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Oregon Coast Aquarium Divers Discover Juvenile Stars on Florence Jetty!
Divers in the Pacific Northwest faced a gruesome landscape of over the past few months. Sea stars, stricken with a wasting syndrome whose cause has puzzled scientists across the globe, were disintegrating arm by arm into pale piles of gelatinous goo.
A glimmer of hope appeared on Florence’s North Jetty this month in the form of juvenile stars. Aquarium volunteer science diver, Diane Hollingshead, first noticed the tiny invertebrates during a recreational dive. She let the Aquarium know and a team was deployed the next day to survey the area.
Aquarium Dive Safety Officer, Jenna Walker, who led the science dive team said, “It was overwhelming, when we first got down there it looked like the rocks were covered with barnacles. We soon realized those white spots were thousands and thousands of stars. I have never seen them in numbers like that, it was pretty incredible.”
The thumbnail-sized juveniles were so abundant, as many as 202 in a square meter, that divers had to change their survey technique to get an accurate sample of the stars’ numbers before they ran out of air. The stars are still too small for Aquarium staff to discern their species, but they plan to return to the site regularly in the coming months to monitor the progress.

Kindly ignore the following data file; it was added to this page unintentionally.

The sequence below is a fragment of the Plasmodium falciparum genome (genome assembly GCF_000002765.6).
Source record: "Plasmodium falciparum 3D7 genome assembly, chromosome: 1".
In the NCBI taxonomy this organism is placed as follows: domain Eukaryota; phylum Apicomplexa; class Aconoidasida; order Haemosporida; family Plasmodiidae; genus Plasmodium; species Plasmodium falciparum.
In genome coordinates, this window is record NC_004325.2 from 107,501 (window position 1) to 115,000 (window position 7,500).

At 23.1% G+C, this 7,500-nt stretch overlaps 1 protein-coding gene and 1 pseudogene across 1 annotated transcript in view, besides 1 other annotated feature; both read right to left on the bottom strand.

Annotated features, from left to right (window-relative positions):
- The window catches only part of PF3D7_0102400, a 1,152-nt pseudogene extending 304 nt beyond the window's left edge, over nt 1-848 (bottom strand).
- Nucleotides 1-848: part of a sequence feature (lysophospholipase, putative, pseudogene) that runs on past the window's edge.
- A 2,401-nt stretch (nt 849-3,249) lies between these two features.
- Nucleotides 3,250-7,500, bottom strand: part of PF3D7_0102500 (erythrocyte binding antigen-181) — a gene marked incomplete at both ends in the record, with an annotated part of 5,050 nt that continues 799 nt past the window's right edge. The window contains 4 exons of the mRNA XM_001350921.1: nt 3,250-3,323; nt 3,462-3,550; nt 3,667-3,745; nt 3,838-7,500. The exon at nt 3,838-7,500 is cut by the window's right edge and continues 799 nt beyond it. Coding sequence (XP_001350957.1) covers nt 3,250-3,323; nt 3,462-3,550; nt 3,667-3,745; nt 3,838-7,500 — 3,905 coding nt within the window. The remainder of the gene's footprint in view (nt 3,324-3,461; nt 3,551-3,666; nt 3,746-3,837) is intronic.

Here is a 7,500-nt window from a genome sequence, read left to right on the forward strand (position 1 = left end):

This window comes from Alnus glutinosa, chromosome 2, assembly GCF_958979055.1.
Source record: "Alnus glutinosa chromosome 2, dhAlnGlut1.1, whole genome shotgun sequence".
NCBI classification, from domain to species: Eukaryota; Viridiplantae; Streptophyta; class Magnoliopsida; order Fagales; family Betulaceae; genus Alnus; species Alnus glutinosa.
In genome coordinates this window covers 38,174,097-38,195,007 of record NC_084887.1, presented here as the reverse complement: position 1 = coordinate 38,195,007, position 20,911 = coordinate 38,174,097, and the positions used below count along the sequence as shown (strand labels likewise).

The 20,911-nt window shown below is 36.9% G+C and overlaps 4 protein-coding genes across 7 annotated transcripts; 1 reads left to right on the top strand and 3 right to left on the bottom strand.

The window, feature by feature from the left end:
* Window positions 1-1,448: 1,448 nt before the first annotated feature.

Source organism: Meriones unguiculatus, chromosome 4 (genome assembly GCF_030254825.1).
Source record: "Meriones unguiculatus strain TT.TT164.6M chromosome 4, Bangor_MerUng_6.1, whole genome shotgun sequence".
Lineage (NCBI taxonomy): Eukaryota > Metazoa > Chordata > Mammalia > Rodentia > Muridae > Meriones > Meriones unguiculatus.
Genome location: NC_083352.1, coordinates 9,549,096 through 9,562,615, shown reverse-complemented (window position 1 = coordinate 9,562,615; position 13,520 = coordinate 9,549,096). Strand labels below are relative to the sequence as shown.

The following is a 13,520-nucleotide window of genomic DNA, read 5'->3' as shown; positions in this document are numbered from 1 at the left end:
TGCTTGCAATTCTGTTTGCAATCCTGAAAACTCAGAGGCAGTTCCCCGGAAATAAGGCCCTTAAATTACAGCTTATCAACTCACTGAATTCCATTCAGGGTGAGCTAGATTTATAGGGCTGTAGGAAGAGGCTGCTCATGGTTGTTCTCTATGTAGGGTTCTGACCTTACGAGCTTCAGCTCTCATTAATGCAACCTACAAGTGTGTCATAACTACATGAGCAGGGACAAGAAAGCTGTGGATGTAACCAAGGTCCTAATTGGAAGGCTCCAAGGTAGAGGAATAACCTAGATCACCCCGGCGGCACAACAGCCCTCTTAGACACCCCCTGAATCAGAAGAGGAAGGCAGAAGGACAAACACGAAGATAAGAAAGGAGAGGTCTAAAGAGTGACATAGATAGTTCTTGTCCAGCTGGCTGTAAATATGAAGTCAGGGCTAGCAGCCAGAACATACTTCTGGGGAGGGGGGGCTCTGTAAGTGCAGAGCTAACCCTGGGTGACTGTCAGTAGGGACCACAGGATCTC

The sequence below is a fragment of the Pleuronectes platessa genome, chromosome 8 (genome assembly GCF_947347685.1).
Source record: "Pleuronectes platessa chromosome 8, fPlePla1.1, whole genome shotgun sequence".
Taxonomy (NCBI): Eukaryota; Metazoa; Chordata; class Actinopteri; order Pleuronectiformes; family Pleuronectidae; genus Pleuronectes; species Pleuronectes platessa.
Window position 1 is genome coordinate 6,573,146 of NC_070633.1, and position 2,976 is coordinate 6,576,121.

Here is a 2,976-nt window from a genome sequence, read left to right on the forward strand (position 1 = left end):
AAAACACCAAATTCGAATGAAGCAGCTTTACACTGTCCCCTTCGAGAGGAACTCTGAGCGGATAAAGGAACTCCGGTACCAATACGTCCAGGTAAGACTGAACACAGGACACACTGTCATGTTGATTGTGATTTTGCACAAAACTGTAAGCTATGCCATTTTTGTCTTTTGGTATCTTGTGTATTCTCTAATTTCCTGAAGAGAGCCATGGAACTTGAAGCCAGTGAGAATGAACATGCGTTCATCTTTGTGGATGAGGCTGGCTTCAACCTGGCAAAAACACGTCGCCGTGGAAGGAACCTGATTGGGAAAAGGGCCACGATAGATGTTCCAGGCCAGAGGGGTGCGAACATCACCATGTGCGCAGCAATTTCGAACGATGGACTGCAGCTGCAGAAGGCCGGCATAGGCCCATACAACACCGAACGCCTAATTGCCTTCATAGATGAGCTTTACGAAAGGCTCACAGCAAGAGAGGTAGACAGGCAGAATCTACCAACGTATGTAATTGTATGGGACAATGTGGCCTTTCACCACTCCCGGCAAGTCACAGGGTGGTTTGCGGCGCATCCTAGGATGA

The site in Florence, where adults were completely absent, proved to be a polar opposite from the teams’ findings in their survey areas near Newport. There, certain species of adults are still present, but juveniles have not been sighted for some time. The nature of sea stars’ reproductive cycle makes it difficult to discern from where the new stars originated. “Sea stars start out as plankton, and drift wherever currents will carry them,” said Stuart Clausen, Assistant Curator of Fishes and Invertebrates for the Aquarium.
This may be the first sign of recovery in Oregon, where sea star wasting syndrome has ravaged local sunflower (Pycnopodia helianthoides), false ochre (Evasterias troschelii), giant pink (Pisaster brevispinus) and ochre (Pisaster ochraceus) star populations.
“We are not out of the woods yet, but it is encouraging. It means some adults survived or at least put viable offspring in the water before being affected,” Clausen said.
The Aquarium and its partners will continue to dedicate considerable effort to transform this unfortunate mass die-off into an opportunity to learn more about the species and ecosystems the Aquarium has the privilege to conserve.
Details about the Aquarium’s initial discovery of sea star wasting syndrome in Oregon’s waters can be found at aquarium.org.